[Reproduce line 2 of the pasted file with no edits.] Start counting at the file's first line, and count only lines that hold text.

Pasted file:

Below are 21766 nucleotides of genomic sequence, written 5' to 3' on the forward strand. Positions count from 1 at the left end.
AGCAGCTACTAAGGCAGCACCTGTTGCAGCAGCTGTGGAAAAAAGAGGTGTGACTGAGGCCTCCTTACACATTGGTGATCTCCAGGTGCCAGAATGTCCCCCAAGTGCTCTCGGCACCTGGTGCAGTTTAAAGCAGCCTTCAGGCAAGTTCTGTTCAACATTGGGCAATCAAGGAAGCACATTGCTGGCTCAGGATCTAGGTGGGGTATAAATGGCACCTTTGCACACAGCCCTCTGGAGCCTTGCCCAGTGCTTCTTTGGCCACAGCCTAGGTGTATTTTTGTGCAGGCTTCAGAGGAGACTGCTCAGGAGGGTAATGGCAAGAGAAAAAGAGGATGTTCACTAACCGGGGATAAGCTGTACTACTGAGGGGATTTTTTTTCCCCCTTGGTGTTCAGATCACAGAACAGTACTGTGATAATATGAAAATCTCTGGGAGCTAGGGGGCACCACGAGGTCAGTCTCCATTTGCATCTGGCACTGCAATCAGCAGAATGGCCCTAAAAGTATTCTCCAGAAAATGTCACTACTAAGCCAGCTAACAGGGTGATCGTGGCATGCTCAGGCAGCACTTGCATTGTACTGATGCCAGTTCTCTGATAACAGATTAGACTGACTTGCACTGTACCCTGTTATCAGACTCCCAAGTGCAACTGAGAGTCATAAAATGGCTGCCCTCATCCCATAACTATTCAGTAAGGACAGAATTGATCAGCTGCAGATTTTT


AGCAGCTACTAAGGCAGCACCTGTTGCAGCAGCTGTGGAAAAAAGAGGTGTGACTGAGGCCTCCTTACACATTGGTGATCTCCAGGTGCCAGAATGTCCCCCAAGTGCTCTCGGCACCTGGTGCAGTTTAAAGCAGCCTTCAGGCAAGTTCTGTTCAACATTGGGCAATCAAGGAAGCACATTGCTGGCTCAGGATCTAGGTGGGGTATAAATGGCACCTTTGCACACAGCCCTCTGGAGCCTTGCCCAGTGCTTCTTTGGCCACAGCCTAGGTGTATTTTTGTGCAGGCTTCAGAGGAGACTGCTCAGGAGGGTAATGGCAAGAGAAAAAGAGGATGTTCACTAACCGGGGATAAGCTGTACTACTGAGGGGATTTTTTTTCCCCCTTGGTGTTCAGATCACAGAACAGTACTGTGATAATATGAAAATCTCTGGGAGCTAGGGGGCACCACGAGGTCAGTCTCCATTTGCATCTGGCACTGCAATCAGCAGAATGGCCCTAAAAGTATTCTCCAGAAAATGTCACTACTAAGCCAGCTAACAGGGTGATCGTGGCATGCTCAGGCAGCACTTGCATTGTACTGATGCCAGTTCTCTGATAACAGATTAGACTGACTTGCACTGTACCCTGTTATCAGACTCCCAAGTGCAACTGAGAGTCATAAAATGGCTGCCCTCATCCCATAACTATTCAGTAAGGACAGAATTGATCAGCTGCAGATTTTT